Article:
The Comic Book Legal Defense Fund, American Booksellers Association, American Libary Association's Freedom to Read Foundation, plus Arkansas booksellers, libraries, and individuals, have filed a challenge to a recently passed Arkansas law on the grounds that it is "vague, impractical, and unconstitutional," according to a statement by Allison Hill, CEO of the American Booksellers Association.

The law makes “furnishing a harmful item to a minor” a Class A misdemeanor.  As Hill explained in the statement, "Arkansas independent bookstore members could be charged with a misdemeanor (first offense) or a felony (second offense) for selling, displaying, or marketing legal materials in their own bookstores.  It is impossible for a bookseller to know the contents of every book in their store and impossible to define 'harmful' for everyone."

Retailer Michael Tierney recently expressed a similar concern in a Talk Back to ICv2, pointing to a Conan comic that he had only recently realized had mature content (see “Talk Back”).  Fortunately, Tierney had put it in the Mature section, but not everyone would know to do that.  “Retailers don’t have time to read every page of every book, and copies of this particular series are all across the country, hiding in the cheap bins like ticking bombs waiting to explode in the wrong hands,” he wrote, adding, “That is the core of my concern about SB 81, is that someone could go to jail over something they had no idea about.”

That is exactly what happened to Georgia retailer Gordon Lee in 2005, when he gave out a free comic at Halloween that, unbeknownst to him, contained nonsexual nudity (see “CBLDF Takes Georgia Obscenity Case”).  That case went on for three years, and racked up over $100,000 in legal fees, before a mistrial was declared and the charges were dropped.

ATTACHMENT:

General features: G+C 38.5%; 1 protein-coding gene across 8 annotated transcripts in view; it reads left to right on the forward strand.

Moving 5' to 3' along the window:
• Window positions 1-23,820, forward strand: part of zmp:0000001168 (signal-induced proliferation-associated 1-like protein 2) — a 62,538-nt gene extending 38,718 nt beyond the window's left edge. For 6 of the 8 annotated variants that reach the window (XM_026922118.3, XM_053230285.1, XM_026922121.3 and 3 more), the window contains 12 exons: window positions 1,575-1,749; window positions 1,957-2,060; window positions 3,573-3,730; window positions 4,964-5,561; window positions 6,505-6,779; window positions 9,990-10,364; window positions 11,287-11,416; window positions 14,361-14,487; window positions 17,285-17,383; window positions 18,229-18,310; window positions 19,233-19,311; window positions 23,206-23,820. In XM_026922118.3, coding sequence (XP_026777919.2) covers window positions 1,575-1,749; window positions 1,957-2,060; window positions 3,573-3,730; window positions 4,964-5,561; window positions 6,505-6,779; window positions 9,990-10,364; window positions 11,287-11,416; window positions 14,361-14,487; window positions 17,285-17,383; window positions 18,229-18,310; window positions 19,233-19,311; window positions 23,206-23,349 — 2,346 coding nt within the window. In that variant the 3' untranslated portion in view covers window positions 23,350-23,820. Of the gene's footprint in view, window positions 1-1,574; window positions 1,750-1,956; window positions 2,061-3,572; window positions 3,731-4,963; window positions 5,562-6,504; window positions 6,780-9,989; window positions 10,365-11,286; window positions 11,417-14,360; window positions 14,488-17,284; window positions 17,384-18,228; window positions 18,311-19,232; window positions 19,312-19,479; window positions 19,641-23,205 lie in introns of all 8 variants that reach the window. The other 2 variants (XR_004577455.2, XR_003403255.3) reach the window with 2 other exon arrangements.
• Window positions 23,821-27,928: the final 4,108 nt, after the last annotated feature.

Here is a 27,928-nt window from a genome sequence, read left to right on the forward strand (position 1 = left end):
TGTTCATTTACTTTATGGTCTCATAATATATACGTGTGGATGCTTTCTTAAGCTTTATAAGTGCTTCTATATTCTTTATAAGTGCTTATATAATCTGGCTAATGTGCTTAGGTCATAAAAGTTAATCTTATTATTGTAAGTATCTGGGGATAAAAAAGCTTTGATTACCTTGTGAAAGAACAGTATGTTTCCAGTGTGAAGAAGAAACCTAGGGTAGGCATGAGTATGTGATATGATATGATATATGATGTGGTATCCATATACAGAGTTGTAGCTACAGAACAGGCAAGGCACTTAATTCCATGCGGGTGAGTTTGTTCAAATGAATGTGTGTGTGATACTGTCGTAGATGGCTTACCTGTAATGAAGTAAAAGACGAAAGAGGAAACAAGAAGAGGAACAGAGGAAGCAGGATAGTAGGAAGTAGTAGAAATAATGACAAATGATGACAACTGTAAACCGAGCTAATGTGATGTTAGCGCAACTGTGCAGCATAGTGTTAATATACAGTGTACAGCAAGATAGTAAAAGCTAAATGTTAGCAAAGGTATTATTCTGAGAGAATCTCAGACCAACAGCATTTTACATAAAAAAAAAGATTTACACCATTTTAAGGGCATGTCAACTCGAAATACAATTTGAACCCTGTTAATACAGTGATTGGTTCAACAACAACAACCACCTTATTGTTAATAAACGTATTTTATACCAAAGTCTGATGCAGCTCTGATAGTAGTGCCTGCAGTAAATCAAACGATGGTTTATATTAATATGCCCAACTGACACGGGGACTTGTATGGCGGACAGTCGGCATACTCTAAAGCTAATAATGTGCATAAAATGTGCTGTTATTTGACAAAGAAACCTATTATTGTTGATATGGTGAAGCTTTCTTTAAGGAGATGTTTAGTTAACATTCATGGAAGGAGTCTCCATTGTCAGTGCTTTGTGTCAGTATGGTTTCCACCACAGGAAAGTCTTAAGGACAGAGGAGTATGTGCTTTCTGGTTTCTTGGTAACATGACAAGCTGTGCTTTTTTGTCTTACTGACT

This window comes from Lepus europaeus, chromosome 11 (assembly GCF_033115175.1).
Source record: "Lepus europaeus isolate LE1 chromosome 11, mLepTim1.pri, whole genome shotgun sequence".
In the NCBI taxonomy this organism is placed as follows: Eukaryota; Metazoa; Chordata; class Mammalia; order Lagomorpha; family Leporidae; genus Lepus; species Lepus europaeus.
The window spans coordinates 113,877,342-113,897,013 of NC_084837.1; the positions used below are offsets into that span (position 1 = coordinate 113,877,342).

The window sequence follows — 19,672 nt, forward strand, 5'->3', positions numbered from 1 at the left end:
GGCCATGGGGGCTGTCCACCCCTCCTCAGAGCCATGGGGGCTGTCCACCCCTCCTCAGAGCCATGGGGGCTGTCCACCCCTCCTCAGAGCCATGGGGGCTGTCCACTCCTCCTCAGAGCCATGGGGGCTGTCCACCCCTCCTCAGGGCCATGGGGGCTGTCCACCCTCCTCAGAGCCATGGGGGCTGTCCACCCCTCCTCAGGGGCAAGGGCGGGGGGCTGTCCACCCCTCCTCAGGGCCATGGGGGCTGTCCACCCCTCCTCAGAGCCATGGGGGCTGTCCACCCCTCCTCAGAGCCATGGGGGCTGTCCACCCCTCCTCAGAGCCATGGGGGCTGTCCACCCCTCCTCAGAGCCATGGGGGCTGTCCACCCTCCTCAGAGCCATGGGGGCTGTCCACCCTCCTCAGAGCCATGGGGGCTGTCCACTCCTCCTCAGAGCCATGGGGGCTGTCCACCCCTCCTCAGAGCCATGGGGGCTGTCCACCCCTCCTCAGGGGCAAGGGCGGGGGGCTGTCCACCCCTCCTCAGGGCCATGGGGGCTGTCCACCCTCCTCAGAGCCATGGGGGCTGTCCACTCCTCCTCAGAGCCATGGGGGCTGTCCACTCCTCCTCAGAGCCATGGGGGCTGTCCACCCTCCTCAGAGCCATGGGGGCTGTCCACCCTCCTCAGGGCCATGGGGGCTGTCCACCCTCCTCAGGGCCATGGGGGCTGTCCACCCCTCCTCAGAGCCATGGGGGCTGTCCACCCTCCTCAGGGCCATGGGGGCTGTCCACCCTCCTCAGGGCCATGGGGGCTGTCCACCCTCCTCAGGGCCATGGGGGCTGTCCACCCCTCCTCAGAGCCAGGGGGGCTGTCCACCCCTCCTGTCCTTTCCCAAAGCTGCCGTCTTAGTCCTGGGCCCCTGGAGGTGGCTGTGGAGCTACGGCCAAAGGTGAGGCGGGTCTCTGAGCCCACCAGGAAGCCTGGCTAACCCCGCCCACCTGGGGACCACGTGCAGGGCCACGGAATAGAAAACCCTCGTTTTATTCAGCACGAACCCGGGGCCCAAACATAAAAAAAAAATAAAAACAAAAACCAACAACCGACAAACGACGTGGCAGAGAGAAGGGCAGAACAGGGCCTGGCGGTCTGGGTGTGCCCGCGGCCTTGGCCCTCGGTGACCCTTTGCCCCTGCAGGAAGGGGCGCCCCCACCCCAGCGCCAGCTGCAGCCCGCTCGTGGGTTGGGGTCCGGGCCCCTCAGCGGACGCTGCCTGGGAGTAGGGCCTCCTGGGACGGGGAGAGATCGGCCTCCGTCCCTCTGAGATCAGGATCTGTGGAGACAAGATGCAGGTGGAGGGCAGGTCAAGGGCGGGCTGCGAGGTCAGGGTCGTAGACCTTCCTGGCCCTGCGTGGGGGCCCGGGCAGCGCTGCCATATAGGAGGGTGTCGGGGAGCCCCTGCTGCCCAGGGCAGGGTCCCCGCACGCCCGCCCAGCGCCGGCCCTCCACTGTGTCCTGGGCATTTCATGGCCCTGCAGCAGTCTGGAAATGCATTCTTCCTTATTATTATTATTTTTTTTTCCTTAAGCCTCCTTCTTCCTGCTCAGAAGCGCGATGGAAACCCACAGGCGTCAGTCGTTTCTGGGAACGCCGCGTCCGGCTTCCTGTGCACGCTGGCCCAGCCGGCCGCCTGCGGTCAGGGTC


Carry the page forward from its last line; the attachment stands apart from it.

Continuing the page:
In 2004, an Arkansas court struck down a similar law in Shipley, Inc. vs. Long, stating that the provisions regarding displays “are overbroad and impose unconstitutional prior restraints on the availability and display of constitutionally protected non-obscene materials to both adults and older minors.”  In 2022, a federal court in Virginia struck down that state’s obscenity law, citing both prior restraint and the law’s presumption that retailers would know the material was obscene without any notification (see “‘Gender Queer’ Case: Judge Finds Obscenity Law Unconstitutional”).

The new law, which is set to take effect on August 1, also removes an exemption for libraries and librarians that opens the door to criminal charges against them, outlines a new process for challenges to books in libraries, and allows parents access to their children’s library borrowing records.

The lawsuit was filed on June 2, 2023, in the U.S. District Court for the Western District of Arkansas.  The plaintiffs are

  • Advocates for All Arkansas Libraries
  • American Library Association’s Freedom to Read Foundation
  • American Booksellers Association
  • Arkansas Library Association
  • Association of American Publishers
  • Authors Guild
  • CALS Executive Director Nate Coulter
  • Central Arkansas Library System (CALS)
  • Comic Book Legal Defense Fund
  • Eureka Springs Carnegie Public Library
  • Fayetteville Public Library
  • Garland County Library Executive Director Adam Webb
  • Hayden Kirby, a 17-year-old CALS patron and a student at Little Rock Central High School
  • Jennie Kirby, Hayden’s mother
  • Olivia Farrell, an adult CALS patron
  • Pearl’s Books, an independent bookstore in Fayetteville
  • WordsWorth Books, an independent bookstore in Little Rock